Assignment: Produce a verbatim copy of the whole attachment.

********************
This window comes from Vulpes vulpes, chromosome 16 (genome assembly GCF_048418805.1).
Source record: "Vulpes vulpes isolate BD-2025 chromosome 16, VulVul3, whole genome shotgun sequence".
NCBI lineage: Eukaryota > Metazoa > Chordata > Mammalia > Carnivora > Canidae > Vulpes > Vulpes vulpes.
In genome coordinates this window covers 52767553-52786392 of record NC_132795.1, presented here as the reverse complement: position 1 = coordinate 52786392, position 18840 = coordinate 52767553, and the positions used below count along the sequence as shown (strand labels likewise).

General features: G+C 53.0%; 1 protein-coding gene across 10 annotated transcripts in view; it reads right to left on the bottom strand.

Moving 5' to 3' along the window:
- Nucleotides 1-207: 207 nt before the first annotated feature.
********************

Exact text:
This window comes from Vulpes vulpes, chromosome 16 (genome assembly GCF_048418805.1).
Source record: "Vulpes vulpes isolate BD-2025 chromosome 16, VulVul3, whole genome shotgun sequence".
NCBI lineage: Eukaryota > Metazoa > Chordata > Mammalia > Carnivora > Canidae > Vulpes > Vulpes vulpes.
In genome coordinates this window covers 52767553-52786392 of record NC_132795.1, presented here as the reverse complement: position 1 = coordinate 52786392, position 18840 = coordinate 52767553, and the positions used below count along the sequence as shown (strand labels likewise).

General features: G+C 53.0%; 1 protein-coding gene across 10 annotated transcripts in view; it reads right to left on the bottom strand.

Moving 5' to 3' along the window:
- Nucleotides 1-207: 207 nt before the first annotated feature.